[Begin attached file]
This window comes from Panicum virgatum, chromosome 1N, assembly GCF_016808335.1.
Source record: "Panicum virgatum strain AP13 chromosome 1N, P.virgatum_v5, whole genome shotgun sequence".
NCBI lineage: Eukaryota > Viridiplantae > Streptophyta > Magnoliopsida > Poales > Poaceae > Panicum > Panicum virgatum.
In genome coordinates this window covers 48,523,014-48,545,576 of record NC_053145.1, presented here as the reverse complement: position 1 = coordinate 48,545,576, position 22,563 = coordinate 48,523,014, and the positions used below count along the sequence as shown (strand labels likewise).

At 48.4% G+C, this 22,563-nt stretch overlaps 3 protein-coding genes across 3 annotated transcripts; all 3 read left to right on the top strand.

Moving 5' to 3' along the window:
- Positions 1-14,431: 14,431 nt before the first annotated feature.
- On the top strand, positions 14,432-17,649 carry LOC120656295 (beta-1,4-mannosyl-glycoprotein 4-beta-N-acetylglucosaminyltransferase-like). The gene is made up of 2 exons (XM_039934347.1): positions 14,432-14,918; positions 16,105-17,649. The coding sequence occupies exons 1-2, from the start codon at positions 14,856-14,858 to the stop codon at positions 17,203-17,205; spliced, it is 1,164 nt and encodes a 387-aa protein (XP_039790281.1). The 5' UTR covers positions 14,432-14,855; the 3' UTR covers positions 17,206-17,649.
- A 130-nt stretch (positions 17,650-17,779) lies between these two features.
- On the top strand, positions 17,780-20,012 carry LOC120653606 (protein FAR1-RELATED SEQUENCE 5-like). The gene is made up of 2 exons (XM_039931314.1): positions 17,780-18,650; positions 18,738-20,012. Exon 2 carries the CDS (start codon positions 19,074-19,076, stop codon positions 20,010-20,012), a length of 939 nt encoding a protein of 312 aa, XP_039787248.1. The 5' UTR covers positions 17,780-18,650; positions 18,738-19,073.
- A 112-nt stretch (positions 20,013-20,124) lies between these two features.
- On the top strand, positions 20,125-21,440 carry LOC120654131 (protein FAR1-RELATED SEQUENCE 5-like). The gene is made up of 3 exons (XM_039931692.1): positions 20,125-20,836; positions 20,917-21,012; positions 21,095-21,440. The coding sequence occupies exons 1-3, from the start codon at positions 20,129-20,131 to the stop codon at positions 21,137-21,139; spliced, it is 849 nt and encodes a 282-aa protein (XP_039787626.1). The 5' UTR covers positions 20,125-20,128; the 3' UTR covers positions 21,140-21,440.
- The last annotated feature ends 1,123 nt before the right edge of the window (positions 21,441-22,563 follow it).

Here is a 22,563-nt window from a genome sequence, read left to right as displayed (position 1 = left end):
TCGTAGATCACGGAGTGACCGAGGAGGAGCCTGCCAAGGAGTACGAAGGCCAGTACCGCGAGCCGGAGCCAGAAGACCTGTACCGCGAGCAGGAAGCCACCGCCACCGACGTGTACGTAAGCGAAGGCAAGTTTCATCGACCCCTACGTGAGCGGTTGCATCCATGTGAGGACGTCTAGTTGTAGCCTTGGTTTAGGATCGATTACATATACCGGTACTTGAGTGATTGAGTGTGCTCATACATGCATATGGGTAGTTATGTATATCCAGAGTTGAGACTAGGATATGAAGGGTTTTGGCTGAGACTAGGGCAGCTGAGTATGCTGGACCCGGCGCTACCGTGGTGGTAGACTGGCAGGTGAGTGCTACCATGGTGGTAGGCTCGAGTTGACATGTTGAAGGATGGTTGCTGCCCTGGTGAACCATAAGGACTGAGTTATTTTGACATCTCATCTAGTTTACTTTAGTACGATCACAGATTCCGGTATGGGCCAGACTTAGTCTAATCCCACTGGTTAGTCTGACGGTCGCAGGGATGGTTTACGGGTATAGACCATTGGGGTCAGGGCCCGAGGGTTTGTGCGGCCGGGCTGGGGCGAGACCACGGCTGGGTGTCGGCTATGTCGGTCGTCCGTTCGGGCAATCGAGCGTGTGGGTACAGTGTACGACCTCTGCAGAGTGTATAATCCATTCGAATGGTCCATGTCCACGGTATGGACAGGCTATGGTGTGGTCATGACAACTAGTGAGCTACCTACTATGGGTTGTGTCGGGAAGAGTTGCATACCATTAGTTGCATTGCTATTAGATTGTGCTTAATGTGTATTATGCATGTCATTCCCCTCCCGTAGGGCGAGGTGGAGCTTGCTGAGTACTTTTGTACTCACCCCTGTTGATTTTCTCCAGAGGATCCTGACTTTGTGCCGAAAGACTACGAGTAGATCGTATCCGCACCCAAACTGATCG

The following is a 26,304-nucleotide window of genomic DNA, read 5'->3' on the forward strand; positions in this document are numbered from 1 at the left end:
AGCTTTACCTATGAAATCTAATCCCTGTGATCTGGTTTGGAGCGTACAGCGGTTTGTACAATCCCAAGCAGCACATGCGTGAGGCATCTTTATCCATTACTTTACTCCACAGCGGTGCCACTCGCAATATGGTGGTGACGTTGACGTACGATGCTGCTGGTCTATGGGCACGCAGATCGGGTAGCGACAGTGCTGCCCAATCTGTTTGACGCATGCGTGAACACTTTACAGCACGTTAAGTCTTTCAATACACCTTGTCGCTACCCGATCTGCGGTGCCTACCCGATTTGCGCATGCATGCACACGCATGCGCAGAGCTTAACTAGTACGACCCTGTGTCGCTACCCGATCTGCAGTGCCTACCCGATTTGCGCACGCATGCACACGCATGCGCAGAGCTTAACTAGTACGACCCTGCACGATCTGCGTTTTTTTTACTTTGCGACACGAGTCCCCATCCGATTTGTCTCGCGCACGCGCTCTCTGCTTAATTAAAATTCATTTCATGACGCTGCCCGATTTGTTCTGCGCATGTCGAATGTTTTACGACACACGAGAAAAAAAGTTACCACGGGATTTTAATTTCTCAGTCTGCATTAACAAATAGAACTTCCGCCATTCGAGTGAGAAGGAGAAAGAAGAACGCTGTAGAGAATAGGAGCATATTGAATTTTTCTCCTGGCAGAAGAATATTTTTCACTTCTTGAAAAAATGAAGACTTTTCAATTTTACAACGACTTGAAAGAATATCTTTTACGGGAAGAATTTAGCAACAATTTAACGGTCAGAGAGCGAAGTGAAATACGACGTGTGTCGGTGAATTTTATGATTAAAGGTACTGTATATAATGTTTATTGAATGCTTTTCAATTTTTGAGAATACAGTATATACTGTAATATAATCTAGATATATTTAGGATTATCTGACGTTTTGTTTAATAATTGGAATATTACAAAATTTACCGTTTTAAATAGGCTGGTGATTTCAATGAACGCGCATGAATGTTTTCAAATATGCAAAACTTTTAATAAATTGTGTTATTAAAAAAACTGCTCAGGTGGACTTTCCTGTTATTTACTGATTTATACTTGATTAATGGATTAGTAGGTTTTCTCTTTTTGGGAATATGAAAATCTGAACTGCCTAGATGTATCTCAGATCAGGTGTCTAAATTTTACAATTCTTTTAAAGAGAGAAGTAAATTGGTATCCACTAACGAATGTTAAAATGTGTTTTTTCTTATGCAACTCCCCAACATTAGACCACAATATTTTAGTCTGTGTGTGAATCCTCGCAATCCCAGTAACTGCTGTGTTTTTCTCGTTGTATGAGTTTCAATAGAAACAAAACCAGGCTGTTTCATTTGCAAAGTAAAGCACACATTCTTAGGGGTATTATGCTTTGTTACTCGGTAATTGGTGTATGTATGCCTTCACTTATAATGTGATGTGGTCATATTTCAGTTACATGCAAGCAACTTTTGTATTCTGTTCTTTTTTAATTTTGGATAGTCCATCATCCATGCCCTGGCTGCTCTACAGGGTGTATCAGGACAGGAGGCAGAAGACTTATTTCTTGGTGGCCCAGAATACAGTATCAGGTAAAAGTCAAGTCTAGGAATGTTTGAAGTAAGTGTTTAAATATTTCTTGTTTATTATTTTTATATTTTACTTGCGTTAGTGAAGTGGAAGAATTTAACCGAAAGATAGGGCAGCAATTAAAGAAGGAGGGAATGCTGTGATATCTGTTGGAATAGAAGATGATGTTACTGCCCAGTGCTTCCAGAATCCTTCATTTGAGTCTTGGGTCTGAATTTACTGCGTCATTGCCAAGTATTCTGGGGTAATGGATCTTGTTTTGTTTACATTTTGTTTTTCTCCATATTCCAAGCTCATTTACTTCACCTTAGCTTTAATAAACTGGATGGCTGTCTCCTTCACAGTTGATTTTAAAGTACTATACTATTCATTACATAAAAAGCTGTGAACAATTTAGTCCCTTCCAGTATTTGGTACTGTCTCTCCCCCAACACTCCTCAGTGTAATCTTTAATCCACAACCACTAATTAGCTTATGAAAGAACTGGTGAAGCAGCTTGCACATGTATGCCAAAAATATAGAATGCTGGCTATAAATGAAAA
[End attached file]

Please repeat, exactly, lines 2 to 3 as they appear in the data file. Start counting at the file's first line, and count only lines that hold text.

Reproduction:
Source record: "Panicum virgatum strain AP13 chromosome 1N, P.virgatum_v5, whole genome shotgun sequence".
NCBI lineage: Eukaryota > Viridiplantae > Streptophyta > Magnoliopsida > Poales > Poaceae > Panicum > Panicum virgatum.